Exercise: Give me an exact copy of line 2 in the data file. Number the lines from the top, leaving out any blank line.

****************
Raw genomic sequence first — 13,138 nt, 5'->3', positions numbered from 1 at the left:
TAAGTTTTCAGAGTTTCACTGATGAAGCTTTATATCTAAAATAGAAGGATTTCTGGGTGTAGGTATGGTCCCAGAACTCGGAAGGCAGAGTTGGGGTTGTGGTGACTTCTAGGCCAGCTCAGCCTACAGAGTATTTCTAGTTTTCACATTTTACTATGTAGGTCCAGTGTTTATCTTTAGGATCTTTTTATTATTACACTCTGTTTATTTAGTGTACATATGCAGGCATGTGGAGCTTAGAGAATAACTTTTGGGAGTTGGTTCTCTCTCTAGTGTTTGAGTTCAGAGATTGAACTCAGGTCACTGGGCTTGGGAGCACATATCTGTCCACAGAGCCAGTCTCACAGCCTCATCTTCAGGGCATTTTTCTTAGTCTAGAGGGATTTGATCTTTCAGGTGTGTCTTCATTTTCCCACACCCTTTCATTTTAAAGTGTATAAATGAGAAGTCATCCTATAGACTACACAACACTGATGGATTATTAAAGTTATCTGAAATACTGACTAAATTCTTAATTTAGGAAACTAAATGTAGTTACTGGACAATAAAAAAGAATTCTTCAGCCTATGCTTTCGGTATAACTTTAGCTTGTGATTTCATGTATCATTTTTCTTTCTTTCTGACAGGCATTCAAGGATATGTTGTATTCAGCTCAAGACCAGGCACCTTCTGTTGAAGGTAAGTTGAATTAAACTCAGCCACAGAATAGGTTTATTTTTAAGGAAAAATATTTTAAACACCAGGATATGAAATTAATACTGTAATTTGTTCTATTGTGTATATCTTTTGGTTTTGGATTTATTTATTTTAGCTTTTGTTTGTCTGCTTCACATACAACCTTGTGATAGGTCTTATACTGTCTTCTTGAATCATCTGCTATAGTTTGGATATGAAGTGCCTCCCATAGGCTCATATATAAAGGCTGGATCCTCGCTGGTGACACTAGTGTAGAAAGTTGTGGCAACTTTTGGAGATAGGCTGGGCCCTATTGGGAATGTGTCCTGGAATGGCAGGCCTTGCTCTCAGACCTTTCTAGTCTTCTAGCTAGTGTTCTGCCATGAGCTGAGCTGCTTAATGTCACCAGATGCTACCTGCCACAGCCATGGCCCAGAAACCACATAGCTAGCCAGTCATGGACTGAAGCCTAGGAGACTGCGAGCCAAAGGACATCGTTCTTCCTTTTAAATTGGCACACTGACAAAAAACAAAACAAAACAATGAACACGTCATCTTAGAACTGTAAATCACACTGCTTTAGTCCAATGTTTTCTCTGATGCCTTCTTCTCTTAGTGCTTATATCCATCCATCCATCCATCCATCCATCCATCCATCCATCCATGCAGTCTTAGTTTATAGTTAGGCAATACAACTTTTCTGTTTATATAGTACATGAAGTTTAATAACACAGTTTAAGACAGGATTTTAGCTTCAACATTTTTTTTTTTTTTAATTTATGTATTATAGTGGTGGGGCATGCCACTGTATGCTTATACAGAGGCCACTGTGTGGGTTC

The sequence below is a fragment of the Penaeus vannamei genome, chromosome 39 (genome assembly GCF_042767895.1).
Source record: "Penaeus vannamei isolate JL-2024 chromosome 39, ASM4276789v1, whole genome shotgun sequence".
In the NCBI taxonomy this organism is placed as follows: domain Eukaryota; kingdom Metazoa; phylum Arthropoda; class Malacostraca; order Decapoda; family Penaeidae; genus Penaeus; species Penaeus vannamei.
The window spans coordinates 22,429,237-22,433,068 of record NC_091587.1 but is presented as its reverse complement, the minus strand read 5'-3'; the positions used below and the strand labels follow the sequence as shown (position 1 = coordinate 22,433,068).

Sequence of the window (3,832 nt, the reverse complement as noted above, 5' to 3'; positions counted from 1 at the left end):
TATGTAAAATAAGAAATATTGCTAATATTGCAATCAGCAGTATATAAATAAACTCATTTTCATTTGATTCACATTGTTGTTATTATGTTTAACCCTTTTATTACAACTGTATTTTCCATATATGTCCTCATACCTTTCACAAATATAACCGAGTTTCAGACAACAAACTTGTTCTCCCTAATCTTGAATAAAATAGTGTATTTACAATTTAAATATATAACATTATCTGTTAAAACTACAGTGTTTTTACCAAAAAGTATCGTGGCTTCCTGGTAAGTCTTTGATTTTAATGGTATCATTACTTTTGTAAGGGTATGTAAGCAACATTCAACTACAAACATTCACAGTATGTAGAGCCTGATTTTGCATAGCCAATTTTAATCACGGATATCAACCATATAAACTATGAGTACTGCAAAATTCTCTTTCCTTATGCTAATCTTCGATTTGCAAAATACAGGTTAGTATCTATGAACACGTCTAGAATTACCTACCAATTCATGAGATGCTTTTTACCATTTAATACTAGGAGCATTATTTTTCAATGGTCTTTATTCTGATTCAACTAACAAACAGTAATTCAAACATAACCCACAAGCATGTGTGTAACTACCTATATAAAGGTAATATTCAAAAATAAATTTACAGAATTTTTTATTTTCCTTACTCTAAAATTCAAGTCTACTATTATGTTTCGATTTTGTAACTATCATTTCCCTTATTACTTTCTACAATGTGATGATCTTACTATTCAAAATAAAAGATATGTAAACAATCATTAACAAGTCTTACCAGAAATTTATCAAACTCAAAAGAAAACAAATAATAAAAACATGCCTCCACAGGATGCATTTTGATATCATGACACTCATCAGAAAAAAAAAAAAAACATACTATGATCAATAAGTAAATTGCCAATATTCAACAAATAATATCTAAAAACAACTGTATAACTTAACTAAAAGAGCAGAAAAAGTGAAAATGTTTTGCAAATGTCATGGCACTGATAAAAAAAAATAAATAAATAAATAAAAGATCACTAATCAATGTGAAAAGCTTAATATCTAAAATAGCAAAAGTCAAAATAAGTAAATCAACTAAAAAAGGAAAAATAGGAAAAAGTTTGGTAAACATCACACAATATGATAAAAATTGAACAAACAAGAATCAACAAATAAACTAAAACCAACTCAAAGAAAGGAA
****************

TAAGTTTTCAGAGTTTCACTGATGAAGCTTTATATCTAAAATAGAAGGATTTCTGGGTGTAGGTATGGTCCCAGAACTCGGAAGGCAGAGTTGGGGTTGTGGTGACTTCTAGGCCAGCTCAGCCTACAGAGTATTTCTAGTTTTCACATTTTACTATGTAGGTCCAGTGTTTATCTTTAGGATCTTTTTATTATTACACTCTGTTTATTTAGTGTACATATGCAGGCATGTGGAGCTTAGAGAATAACTTTTGGGAGTTGGTTCTCTCTCTAGTGTTTGAGTTCAGAGATTGAACTCAGGTCACTGGGCTTGGGAGCACATATCTGTCCACAGAGCCAGTCTCACAGCCTCATCTTCAGGGCATTTTTCTTAGTCTAGAGGGATTTGATCTTTCAGGTGTGTCTTCATTTTCCCACACCCTTTCATTTTAAAGTGTATAAATGAGAAGTCATCCTATAGACTACACAACACTGATGGATTATTAAAGTTATCTGAAATACTGACTAAATTCTTAATTTAGGAAACTAAATGTAGTTACTGGACAATAAAAAAGAATTCTTCAGCCTATGCTTTCGGTATAACTTTAGCTTGTGATTTCATGTATCATTTTTCTTTCTTTCTGACAGGCATTCAAGGATATGTTGTATTCAGCTCAAGACCAGGCACCTTCTGTTGAAGGTAAGTTGAATTAAACTCAGCCACAGAATAGGTTTATTTTTAAGGAAAAATATTTTAAACACCAGGATATGAAATTAATACTGTAATTTGTTCTATTGTGTATATCTTTTGGTTTTGGATTTATTTATTTTAGCTTTTGTTTGTCTGCTTCACATACAACCTTGTGATAGGTCTTATACTGTCTTCTTGAATCATCTGCTATAGTTTGGATATGAAGTGCCTCCCATAGGCTCATATATAAAGGCTGGATCCTCGCTGGTGACACTAGTGTAGAAAGTTGTGGCAACTTTTGGAGATAGGCTGGGCCCTATTGGGAATGTGTCCTGGAATGGCAGGCCTTGCTCTCAGACCTTTCTAGTCTTCTAGCTAGTGTTCTGCCATGAGCTGAGCTGCTTAATGTCACCAGATGCTACCTGCCACAGCCATGGCCCAGAAACCACATAGCTAGCCAGTCATGGACTGAAGCCTAGGAGACTGCGAGCCAAAGGACATCGTTCTTCCTTTTAAATTGGCACACTGACAAAAAACAAAACAAAACAATGAACACGTCATCTTAGAACTGTAAATCACACTGCTTTAGTCCAATGTTTTCTCTGATGCCTTCTTCTCTTAGTGCTTATATCCATCCATCCATCCATCCATCCATCCATCCATCCATCCATGCAGTCTTAGTTTATAGTTAGGCAATACAACTTTTCTGTTTATATAGTACATGAAGTTTAATAACACAGTTTAAGACAGGATTTTAGCTTCAACATTTTTTTTTTTTTTAATTTATGTATTATAGTGGTGGGGCATGCCACTGTATGCTTATACAGAGGCCACTGTGTGGGTTC